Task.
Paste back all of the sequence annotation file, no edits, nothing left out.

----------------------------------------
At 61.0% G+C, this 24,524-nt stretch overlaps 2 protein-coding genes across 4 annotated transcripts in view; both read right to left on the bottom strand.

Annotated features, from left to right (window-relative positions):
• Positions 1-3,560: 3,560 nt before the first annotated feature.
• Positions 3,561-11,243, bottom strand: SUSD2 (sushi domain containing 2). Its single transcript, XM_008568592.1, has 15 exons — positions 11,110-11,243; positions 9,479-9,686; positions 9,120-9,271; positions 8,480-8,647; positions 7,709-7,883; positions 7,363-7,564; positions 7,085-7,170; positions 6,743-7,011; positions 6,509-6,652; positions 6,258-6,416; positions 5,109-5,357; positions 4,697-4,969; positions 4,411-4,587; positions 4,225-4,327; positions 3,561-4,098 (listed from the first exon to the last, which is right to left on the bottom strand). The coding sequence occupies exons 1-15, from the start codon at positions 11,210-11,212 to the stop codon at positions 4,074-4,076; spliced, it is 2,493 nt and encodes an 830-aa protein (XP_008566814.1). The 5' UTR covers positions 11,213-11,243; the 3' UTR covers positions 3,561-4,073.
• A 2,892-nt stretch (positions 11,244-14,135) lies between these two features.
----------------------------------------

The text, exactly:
At 61.0% G+C, this 24,524-nt stretch overlaps 2 protein-coding genes across 4 annotated transcripts in view; both read right to left on the bottom strand.

Annotated features, from left to right (window-relative positions):
• Positions 1-3,560: 3,560 nt before the first annotated feature.
• Positions 3,561-11,243, bottom strand: SUSD2 (sushi domain containing 2). Its single transcript, XM_008568592.1, has 15 exons — positions 11,110-11,243; positions 9,479-9,686; positions 9,120-9,271; positions 8,480-8,647; positions 7,709-7,883; positions 7,363-7,564; positions 7,085-7,170; positions 6,743-7,011; positions 6,509-6,652; positions 6,258-6,416; positions 5,109-5,357; positions 4,697-4,969; positions 4,411-4,587; positions 4,225-4,327; positions 3,561-4,098 (listed from the first exon to the last, which is right to left on the bottom strand). The coding sequence occupies exons 1-15, from the start codon at positions 11,210-11,212 to the stop codon at positions 4,074-4,076; spliced, it is 2,493 nt and encodes an 830-aa protein (XP_008566814.1). The 5' UTR covers positions 11,213-11,243; the 3' UTR covers positions 3,561-4,073.
• A 2,892-nt stretch (positions 11,244-14,135) lies between these two features.